Hybrid warfare has become a popular term in academic, military and policy circles. But what does the term actually mean and how is this approach to warfare harnessed by state and non-state actors in practice?
The term hybrid warfare (HW) came into prominence in 2014, when Russia annexed the Crimea, part of the Ukraine, proceeded to support autonomist Russian-speakers in the Ukraine, and crushed some Ukrainian regular battalions in border clashes. Barely six months later, hundreds of miles to the southeast, a revitalized non-state actor, the Islamic State of Iraq and Syria (ISIS) trounced the Iraqi Army in a ‘blitzkrieg’ that unraveled four Iraqi army divisions in the most humiliating defeat of an army since the Six Day War of June 1967. ISIS forces seized Iraq’s second largest city, Mosul located in the north, and proclaimed their caliphate there on June 29, 2014. These events were seen by many to be hybrid warfare in practice.
Since 2014 there has been an explosion of op-eds, policy statements, policy papers and academic papers on the concept of hybrid war. Despite this plethora of literature, there is still a serious need to establish a better definition of HW, to describe its characteristics, assess the term’s relevance, and address the distinction between hybrid warfare as it is practiced by states and by non-state actors. This article addresses such issues.
What is hybrid warfare?
Despite gaining prominence since 2014, HW has been used to describe changes in the character of warfare since around 2005. The term was used to describe Hezbollah’s strategy in the 2006 Lebanon War. But some observers and strategic analysts have even argued that its contemporary origins lie in the Balkan War and the unraveling of Yugoslavia. Others have argued that elements of hybridity have occurred in many wars since the rise of ‘civilized’ warfare. In other words, there is nothing ‘new under the sun,’ except yet another term to describe the familiar.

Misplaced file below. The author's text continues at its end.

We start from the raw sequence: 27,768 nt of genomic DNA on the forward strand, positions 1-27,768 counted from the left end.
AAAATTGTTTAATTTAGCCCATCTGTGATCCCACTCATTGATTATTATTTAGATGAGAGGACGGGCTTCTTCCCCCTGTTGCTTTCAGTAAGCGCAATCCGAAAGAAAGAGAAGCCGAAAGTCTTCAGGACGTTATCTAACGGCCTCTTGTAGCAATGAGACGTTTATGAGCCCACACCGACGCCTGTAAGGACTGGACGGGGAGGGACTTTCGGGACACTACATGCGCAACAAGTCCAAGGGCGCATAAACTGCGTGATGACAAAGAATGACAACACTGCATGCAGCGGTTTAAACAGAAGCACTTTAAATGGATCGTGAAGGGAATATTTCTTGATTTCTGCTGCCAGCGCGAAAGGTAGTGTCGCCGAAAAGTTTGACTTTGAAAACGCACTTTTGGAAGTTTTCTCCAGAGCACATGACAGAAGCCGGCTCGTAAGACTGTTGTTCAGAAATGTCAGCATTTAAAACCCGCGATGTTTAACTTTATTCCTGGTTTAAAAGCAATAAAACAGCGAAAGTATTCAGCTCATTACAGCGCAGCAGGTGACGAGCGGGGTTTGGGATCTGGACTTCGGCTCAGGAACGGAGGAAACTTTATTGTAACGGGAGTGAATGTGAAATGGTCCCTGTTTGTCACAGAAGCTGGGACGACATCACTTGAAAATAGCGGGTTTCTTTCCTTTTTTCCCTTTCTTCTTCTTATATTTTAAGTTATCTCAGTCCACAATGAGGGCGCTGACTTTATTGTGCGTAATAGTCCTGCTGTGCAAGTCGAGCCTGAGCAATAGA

Defining HW has also been a matter of debate. While there are not as many definitions of HW as there are gainfully employed strategic thinkers (although at times it feels like it), it would be safe to say that there are as many definitions of the term and concept as there are countries worried by it or seeking to practice it. But even this is contestable too because a number of countries deny that what they actually practice hybrid warfare. Indeed, for Moscow ‘gibridnaya voina’ is what others (Western powers) have done to Russia. The definition I offer here derives largely from the various iterations of it by Frank Hoffman and others and from a variety of doctrinal manuals from the United States of America and those of other countries. The term hybrid means something heterogeneous, multi-shaped or multi-varied. With respect to warfare, what does this mean? HW occurs when an actor practicing it against an opponent brings into play a ‘cocktail’ of conventional military capabilities, political warfare, terrorism, subversion, guerrilla warfare, organized crime, and, in contemporary times, cyber warfare. It may also include violations of international laws of war by the practitioner of hybrid warfare.